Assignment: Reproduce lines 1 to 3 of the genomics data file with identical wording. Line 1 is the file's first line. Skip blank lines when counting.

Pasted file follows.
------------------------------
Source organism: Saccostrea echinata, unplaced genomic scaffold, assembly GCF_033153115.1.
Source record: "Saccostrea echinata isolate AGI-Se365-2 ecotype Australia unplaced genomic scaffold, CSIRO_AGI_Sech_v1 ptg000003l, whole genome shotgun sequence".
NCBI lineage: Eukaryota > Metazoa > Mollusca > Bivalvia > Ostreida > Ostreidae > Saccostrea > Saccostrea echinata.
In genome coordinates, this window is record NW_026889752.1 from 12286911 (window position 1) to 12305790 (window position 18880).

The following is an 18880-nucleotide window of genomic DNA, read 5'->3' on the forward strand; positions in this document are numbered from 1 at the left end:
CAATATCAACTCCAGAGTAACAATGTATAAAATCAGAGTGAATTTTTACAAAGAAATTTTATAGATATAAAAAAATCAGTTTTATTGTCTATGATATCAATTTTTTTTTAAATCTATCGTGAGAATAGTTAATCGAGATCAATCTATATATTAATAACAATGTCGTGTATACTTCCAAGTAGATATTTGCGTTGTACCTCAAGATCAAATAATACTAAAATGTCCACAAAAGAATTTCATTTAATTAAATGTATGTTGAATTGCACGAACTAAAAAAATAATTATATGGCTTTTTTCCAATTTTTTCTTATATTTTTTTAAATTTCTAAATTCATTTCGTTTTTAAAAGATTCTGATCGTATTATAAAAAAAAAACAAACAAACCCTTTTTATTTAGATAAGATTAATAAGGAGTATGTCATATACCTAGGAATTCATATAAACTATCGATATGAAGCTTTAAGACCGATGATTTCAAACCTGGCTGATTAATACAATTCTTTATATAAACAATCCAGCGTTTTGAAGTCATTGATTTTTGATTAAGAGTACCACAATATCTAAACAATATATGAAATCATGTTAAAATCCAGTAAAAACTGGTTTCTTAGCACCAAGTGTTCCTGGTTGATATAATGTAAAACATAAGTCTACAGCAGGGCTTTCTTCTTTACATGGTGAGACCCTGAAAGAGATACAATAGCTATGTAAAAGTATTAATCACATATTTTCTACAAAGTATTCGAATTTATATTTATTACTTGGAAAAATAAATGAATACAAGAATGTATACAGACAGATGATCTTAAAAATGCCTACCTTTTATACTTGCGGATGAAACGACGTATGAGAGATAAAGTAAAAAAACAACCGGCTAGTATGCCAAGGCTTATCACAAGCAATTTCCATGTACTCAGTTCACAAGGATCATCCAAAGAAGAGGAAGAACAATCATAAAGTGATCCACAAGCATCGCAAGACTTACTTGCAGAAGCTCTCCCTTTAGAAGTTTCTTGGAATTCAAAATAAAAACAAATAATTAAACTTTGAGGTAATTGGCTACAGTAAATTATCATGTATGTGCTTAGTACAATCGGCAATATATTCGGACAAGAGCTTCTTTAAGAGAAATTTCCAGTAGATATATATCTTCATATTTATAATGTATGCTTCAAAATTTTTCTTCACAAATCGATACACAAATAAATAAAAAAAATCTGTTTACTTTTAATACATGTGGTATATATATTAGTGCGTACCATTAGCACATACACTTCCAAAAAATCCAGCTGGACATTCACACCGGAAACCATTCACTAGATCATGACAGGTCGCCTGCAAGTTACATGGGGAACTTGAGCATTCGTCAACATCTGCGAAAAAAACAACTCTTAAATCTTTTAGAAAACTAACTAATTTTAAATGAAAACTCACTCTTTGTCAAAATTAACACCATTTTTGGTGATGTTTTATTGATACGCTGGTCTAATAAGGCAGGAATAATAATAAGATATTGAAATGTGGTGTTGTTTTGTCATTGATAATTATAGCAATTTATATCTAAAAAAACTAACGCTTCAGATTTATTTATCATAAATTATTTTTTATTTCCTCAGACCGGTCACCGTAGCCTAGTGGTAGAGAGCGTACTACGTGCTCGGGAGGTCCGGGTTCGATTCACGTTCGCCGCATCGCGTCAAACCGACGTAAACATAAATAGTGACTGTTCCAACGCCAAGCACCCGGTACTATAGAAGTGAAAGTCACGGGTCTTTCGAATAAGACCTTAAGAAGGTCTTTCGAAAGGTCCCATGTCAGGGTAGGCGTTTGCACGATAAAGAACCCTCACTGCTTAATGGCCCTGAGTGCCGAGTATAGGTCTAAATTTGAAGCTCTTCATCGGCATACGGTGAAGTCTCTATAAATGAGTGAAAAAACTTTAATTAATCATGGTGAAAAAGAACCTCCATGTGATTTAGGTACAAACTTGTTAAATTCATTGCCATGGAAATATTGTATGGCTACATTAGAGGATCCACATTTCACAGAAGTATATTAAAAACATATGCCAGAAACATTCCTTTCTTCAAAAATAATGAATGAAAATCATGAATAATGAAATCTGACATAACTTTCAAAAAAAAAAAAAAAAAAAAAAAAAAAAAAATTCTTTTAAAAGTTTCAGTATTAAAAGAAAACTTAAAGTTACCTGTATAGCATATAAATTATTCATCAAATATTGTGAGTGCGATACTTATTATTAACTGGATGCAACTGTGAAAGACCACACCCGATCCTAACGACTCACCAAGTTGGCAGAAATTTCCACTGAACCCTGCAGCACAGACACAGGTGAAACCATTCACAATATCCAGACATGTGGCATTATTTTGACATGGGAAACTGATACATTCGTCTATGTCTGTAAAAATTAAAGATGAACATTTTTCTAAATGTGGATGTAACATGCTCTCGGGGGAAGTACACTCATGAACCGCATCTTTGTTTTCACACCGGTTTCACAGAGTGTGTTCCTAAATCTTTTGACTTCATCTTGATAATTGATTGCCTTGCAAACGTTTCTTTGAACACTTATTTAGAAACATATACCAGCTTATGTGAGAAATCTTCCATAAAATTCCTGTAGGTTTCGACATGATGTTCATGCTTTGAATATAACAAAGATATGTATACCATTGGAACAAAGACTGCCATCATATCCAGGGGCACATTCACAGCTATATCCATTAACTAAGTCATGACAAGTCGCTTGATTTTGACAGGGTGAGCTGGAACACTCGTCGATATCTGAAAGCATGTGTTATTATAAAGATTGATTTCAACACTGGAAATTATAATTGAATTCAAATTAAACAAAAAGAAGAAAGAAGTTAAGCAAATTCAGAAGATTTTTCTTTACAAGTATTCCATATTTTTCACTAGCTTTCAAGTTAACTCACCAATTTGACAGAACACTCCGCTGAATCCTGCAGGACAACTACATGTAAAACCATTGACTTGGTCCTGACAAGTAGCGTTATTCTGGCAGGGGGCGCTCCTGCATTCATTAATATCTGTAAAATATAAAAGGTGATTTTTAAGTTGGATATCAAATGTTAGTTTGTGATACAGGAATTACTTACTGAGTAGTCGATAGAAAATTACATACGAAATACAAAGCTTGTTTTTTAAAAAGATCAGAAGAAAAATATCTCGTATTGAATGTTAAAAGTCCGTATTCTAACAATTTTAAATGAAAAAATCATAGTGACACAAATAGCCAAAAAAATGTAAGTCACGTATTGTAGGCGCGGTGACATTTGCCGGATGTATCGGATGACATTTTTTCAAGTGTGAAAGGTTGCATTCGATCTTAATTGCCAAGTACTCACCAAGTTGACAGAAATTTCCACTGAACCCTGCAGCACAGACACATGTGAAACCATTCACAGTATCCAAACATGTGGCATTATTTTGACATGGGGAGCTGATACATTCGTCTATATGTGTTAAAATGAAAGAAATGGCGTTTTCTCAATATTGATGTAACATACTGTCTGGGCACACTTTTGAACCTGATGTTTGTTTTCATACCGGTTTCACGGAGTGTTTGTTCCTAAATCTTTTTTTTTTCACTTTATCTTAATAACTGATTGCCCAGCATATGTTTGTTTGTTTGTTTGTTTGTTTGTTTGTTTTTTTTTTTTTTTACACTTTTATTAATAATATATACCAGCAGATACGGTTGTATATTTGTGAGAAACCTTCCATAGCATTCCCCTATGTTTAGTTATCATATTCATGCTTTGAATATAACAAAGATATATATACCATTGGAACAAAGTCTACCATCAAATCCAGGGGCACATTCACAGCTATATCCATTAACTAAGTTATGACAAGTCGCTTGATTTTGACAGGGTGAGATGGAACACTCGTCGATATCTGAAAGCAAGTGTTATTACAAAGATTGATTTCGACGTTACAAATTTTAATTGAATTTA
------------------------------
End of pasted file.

Source organism: Saccostrea echinata, unplaced genomic scaffold, assembly GCF_033153115.1.
Source record: "Saccostrea echinata isolate AGI-Se365-2 ecotype Australia unplaced genomic scaffold, CSIRO_AGI_Sech_v1 ptg000003l, whole genome shotgun sequence".
NCBI lineage: Eukaryota > Metazoa > Mollusca > Bivalvia > Ostreida > Ostreidae > Saccostrea > Saccostrea echinata.